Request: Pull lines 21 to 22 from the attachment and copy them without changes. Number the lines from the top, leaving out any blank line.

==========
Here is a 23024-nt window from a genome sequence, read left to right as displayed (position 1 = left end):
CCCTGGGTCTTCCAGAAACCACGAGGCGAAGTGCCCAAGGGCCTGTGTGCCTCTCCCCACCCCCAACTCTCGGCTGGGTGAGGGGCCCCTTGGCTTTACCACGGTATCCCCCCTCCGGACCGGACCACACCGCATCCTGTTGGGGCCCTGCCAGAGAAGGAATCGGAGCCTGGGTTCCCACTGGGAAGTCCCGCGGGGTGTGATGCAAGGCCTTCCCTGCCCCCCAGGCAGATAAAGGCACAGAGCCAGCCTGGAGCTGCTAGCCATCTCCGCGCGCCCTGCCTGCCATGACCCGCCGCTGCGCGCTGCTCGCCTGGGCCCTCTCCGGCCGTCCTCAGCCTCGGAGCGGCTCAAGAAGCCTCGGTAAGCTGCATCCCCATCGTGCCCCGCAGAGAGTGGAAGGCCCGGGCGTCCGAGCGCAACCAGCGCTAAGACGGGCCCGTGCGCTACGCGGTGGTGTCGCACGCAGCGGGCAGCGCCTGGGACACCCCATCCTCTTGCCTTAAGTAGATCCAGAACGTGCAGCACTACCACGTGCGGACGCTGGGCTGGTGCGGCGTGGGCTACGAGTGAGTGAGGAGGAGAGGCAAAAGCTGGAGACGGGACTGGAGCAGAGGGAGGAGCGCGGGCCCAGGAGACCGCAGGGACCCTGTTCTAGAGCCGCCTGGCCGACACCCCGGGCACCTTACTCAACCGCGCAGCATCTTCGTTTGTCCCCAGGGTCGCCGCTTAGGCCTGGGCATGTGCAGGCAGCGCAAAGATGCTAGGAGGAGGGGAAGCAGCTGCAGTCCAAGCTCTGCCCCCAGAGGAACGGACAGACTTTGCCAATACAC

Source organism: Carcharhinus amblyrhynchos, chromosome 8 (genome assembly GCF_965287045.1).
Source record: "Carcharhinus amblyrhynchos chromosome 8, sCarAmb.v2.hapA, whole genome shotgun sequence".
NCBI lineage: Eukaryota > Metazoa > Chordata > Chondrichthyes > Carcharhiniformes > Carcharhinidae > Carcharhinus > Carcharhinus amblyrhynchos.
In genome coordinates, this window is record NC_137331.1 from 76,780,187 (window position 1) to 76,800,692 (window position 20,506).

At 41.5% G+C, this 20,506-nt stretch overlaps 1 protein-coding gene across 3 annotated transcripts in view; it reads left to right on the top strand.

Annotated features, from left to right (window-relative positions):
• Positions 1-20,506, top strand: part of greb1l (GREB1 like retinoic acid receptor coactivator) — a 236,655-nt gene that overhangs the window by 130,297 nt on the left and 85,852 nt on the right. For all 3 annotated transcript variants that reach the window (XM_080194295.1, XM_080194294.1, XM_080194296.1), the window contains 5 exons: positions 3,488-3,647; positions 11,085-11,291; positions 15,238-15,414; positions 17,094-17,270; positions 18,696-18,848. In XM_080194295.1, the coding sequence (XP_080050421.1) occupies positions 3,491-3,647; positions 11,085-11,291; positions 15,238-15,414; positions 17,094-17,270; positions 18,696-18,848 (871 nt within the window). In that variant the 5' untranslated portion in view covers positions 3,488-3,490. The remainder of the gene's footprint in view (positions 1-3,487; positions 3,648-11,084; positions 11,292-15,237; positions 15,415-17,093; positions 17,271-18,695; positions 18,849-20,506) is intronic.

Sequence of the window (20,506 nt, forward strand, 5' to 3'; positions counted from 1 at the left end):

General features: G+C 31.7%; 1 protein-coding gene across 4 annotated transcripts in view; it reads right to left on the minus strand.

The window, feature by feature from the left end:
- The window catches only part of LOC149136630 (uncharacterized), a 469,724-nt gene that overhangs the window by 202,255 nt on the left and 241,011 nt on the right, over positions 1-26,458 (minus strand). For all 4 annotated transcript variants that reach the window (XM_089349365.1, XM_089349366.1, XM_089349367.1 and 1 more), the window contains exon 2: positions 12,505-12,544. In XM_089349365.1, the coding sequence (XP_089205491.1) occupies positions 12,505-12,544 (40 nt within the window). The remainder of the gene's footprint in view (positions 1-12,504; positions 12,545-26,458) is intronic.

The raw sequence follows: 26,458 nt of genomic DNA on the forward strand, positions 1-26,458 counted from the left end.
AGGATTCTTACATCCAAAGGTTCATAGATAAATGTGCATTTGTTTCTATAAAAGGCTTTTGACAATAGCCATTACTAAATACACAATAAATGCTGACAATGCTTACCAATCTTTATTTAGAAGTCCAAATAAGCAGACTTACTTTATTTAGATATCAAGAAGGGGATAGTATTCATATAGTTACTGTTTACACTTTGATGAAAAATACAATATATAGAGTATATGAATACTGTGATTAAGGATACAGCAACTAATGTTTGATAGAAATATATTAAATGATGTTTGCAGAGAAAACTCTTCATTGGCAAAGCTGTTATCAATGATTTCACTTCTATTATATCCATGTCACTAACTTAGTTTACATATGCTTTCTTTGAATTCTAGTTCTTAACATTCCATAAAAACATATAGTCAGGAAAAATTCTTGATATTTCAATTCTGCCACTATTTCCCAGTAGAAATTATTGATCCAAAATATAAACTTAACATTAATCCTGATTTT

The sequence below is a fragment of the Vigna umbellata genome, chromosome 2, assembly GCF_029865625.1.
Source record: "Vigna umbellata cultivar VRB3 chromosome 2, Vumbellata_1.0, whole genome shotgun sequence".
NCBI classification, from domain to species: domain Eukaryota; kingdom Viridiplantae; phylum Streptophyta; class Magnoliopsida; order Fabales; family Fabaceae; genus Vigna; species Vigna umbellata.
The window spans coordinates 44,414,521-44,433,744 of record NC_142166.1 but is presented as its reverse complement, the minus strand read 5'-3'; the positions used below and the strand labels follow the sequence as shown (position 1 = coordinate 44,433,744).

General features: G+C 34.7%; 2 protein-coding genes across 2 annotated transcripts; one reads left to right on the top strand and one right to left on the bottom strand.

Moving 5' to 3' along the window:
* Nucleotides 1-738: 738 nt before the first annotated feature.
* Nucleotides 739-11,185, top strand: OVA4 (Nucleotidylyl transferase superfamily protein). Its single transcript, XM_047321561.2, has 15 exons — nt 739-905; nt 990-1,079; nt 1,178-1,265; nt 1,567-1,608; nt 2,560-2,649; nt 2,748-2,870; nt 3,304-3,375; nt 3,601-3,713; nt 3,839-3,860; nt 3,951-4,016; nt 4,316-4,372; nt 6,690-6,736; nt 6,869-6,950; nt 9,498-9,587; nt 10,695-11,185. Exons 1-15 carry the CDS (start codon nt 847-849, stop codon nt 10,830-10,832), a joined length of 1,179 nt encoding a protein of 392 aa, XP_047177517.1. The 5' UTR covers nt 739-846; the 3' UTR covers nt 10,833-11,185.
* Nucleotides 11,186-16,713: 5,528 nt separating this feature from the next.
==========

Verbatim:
Moving 5' to 3' along the window:
* Nucleotides 1-738: 738 nt before the first annotated feature.